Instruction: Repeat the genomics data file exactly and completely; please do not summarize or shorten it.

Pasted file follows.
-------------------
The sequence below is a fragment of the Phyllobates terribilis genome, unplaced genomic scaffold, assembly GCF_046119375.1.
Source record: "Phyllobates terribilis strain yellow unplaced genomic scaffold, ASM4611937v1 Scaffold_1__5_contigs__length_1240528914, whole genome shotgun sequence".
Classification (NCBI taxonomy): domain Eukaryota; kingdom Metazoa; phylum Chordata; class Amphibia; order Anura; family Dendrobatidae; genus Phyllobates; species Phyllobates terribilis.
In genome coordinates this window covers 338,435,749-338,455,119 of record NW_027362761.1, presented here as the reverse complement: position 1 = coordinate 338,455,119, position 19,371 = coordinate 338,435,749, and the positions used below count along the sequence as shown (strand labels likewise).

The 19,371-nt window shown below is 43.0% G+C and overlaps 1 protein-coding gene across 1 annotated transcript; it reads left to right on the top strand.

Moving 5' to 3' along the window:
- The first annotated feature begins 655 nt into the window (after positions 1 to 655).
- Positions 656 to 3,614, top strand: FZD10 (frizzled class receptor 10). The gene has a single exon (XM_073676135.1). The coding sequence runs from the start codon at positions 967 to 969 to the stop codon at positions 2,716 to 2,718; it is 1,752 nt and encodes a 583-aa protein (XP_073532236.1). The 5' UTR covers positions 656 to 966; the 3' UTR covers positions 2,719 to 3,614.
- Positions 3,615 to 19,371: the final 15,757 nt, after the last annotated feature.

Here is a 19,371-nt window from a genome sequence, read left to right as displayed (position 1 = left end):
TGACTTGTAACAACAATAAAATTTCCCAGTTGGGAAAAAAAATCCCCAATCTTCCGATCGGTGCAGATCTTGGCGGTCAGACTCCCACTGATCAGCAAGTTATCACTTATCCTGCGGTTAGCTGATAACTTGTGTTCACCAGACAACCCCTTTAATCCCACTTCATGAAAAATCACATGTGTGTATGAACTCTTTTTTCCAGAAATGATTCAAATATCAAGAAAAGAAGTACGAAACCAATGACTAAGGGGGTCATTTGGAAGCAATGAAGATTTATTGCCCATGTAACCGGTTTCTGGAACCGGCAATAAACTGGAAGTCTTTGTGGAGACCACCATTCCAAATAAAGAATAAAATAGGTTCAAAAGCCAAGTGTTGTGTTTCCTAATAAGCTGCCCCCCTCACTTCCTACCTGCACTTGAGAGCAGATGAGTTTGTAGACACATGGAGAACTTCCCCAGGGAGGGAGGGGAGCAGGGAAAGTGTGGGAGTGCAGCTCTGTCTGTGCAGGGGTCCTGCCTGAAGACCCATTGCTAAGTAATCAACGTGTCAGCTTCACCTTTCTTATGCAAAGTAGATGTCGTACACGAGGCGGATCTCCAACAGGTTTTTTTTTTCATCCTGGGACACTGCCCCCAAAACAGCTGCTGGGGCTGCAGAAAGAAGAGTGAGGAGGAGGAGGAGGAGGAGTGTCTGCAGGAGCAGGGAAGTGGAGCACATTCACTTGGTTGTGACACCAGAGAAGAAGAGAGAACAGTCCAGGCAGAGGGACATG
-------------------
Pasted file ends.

The sequence below is a fragment of the Phyllobates terribilis genome, unplaced genomic scaffold, assembly GCF_046119375.1.
Source record: "Phyllobates terribilis strain yellow unplaced genomic scaffold, ASM4611937v1 Scaffold_1__5_contigs__length_1240528914, whole genome shotgun sequence".
Classification (NCBI taxonomy): domain Eukaryota; kingdom Metazoa; phylum Chordata; class Amphibia; order Anura; family Dendrobatidae; genus Phyllobates; species Phyllobates terribilis.
In genome coordinates this window covers 338,435,749-338,455,119 of record NW_027362761.1, presented here as the reverse complement: position 1 = coordinate 338,455,119, position 19,371 = coordinate 338,435,749, and the positions used below count along the sequence as shown (strand labels likewise).

The 19,371-nt window shown below is 43.0% G+C and overlaps 1 protein-coding gene across 1 annotated transcript; it reads left to right on the top strand.

Moving 5' to 3' along the window:
- The first annotated feature begins 655 nt into the window (after positions 1 to 655).
- Positions 656 to 3,614, top strand: FZD10 (frizzled class receptor 10). The gene has a single exon (XM_073676135.1). The coding sequence runs from the start codon at positions 967 to 969 to the stop codon at positions 2,716 to 2,718; it is 1,752 nt and encodes a 583-aa protein (XP_073532236.1). The 5' UTR covers positions 656 to 966; the 3' UTR covers positions 2,719 to 3,614.
- Positions 3,615 to 19,371: the final 15,757 nt, after the last annotated feature.

Here is a 19,371-nt window from a genome sequence, read left to right as displayed (position 1 = left end):
TGACTTGTAACAACAATAAAATTTCCCAGTTGGGAAAAAAAATCCCCAATCTTCCGATCGGTGCAGATCTTGGCGGTCAGACTCCCACTGATCAGCAAGTTATCACTTATCCTGCGGTTAGCTGATAACTTGTGTTCACCAGACAACCCCTTTAATCCCACTTCATGAAAAATCACATGTGTGTATGAACTCTTTTTTCCAGAAATGATTCAAATATCAAGAAAAGAAGTACGAAACCAATGACTAAGGGGGTCATTTGGAAGCAATGAAGATTTATTGCCCATGTAACCGGTTTCTGGAACCGGCAATAAACTGGAAGTCTTTGTGGAGACCACCATTCCAAATAAAGAATAAAATAGGTTCAAAAGCCAAGTGTTGTGTTTCCTAATAAGCTGCCCCCCTCACTTCCTACCTGCACTTGAGAGCAGATGAGTTTGTAGACACATGGAGAACTTCCCCAGGGAGGGAGGGGAGCAGGGAAAGTGTGGGAGTGCAGCTCTGTCTGTGCAGGGGTCCTGCCTGAAGACCCATTGCTAAGTAATCAACGTGTCAGCTTCACCTTTCTTATGCAAAGTAGATGTCGTACACGAGGCGGATCTCCAACAGGTTTTTTTTTTCATCCTGGGACACTGCCCCCAAAACAGCTGCTGGGGCTGCAGAAAGAAGAGTGAGGAGGAGGAGGAGGAGGAGTGTCTGCAGGAGCAGGGAAGTGGAGCACATTCACTTGGTTGTGACACCAGAGAAGAAGAGAGAACAGTCCAGGCAGAGGGACATG